Pete, I may have told you that the enclosure is done and on the cart. We are having a late winter here in Ohio, so the cab is VERY welcome. I also have the old rims with snow tires and chains mounted which take away from the look. When I remount the new wheels, I will take some more pictures and email them to your address!
Thanks again for everyones input and help!
 
  #47  
Old 03-06-20, 11:04 AM
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Cushman Manifold Heater

Pete, the neighbors are impressed with the new Canopy and Enclosure, and have asked when I will add heater and air conditioning. It seemed to me that at one time Cushman actually made a manifold heater kit for the 18 hp twin aircooled engines used in mail carrier and police vehicles. I cannot find even a photo of that accessory, but have seen some kits at Summit racing. I know that AC will take too much power and room for my Golfster, but a heater might be an impressive option at the shows! How does a manifold heater safely pull the heat from the manifold itself?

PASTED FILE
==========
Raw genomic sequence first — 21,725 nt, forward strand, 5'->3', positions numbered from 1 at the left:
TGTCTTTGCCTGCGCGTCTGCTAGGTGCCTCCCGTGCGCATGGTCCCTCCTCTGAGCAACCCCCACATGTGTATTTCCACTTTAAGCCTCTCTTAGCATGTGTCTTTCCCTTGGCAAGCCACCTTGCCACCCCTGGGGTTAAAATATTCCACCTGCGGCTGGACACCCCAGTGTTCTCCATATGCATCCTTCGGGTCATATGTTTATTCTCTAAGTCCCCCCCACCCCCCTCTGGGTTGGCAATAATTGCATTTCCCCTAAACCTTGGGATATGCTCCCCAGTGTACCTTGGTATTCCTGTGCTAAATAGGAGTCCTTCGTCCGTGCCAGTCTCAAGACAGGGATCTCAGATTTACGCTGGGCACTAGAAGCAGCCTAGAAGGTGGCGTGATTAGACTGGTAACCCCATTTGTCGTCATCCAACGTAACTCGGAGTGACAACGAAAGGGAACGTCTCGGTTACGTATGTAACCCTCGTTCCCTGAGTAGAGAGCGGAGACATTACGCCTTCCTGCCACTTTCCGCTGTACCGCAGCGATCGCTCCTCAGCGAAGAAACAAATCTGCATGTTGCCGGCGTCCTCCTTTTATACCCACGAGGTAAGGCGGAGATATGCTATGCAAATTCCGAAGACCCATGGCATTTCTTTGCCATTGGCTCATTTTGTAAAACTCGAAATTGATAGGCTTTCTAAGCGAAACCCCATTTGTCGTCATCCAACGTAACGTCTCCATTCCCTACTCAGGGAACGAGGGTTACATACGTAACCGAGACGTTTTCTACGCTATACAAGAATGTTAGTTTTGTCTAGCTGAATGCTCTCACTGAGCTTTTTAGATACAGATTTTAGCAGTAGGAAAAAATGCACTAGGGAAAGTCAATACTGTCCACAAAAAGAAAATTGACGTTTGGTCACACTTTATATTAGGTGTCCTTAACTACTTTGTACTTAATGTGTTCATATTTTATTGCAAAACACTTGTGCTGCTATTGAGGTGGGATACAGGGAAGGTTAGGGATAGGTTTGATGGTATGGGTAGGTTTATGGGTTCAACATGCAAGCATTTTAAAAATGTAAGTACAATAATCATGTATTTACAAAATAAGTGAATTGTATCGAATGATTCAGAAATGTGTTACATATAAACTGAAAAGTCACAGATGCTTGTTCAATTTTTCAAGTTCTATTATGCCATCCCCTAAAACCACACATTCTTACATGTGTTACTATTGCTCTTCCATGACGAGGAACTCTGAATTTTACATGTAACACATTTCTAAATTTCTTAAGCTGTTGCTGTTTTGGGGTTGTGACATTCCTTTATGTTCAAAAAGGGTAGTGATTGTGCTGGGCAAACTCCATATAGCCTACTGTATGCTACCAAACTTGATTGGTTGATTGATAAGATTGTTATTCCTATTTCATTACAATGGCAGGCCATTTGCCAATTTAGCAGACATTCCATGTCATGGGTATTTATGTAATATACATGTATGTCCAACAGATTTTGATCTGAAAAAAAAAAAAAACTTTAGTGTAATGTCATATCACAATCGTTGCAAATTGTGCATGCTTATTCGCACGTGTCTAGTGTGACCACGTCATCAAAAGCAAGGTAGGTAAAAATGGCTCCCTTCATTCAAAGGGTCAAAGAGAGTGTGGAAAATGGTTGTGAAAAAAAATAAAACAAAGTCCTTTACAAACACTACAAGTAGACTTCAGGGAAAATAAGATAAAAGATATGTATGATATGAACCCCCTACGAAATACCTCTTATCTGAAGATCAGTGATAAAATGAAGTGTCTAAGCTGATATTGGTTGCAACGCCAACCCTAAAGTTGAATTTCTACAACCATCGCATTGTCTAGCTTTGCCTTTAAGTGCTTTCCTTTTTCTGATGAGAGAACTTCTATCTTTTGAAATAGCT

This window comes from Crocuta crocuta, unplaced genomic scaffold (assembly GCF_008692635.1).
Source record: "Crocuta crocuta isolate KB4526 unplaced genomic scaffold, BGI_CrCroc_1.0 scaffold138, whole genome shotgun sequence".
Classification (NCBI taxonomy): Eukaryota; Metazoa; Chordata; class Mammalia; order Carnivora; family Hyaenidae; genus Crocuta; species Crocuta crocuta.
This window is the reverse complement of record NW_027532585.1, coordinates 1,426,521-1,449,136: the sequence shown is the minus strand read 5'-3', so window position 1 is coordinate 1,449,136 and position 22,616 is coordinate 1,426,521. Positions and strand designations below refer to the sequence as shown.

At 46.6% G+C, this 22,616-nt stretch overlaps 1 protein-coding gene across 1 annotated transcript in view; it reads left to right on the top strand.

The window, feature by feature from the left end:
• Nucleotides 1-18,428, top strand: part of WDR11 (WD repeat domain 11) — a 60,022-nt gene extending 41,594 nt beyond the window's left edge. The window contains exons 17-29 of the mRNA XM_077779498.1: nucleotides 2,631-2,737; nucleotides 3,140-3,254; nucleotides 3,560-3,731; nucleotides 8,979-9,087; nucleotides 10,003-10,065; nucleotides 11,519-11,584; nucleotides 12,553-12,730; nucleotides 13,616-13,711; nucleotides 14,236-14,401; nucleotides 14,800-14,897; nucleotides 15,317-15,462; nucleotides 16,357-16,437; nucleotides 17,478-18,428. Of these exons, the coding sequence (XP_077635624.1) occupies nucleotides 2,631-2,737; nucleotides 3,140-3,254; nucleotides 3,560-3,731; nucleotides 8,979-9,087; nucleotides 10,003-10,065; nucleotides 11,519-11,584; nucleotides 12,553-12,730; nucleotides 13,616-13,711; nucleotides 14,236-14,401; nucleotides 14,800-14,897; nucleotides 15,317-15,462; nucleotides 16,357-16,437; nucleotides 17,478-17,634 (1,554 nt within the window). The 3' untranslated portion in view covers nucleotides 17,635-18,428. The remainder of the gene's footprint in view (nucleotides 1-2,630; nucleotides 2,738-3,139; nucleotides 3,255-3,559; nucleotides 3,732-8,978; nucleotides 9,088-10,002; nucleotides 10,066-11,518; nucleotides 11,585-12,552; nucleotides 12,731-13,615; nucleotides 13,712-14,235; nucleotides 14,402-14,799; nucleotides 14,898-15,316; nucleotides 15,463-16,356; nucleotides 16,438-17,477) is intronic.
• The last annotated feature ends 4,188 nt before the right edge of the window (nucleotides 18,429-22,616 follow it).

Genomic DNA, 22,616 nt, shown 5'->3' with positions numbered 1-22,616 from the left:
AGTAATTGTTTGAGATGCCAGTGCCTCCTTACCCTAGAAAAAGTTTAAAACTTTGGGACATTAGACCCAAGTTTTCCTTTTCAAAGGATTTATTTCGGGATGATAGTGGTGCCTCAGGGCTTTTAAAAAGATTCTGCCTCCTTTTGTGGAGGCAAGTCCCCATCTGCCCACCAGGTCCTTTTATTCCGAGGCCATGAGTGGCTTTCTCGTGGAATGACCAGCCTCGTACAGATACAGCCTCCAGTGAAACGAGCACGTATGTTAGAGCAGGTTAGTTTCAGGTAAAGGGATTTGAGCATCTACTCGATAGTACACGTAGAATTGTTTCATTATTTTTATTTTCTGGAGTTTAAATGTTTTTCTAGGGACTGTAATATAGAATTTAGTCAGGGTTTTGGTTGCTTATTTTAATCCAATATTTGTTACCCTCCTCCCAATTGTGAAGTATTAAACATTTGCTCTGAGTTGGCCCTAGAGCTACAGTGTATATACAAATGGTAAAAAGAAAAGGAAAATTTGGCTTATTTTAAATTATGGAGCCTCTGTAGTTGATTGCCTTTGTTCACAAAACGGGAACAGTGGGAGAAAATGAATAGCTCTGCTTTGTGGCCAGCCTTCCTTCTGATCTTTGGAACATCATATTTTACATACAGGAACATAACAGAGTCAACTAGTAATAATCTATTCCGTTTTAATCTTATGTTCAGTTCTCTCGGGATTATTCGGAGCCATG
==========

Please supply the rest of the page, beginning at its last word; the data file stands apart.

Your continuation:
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Old 03-06-20, 11:30 AM
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You can look into experimental aircraft suppliers. There are heater shrouds that you clamp over an exhaust pipe or you can make your own then all you'd need is a blower.

 
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Old 03-06-20, 11:51 AM
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From the look of your example, all I would need is access to a straight run of OEM exhaust pipe so the kit or home made shroud could wrap around it. cold air enters from the left and warm air heads for the cab via a hose and blower on the right?
 
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Old 03-06-20, 01:21 PM
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Air can go in either end. If you don't have a long enough straight section of exhaust you can make up or buy two shorter heat mufflers. To extract more heat you can stretch out a spring and wrap around the exhaust pipe before you clamp the heat muff over the outside. If you are creative you can make one that will fit over curved sections of exhaust.
 
  #51  
Old 03-06-20, 03:32 PM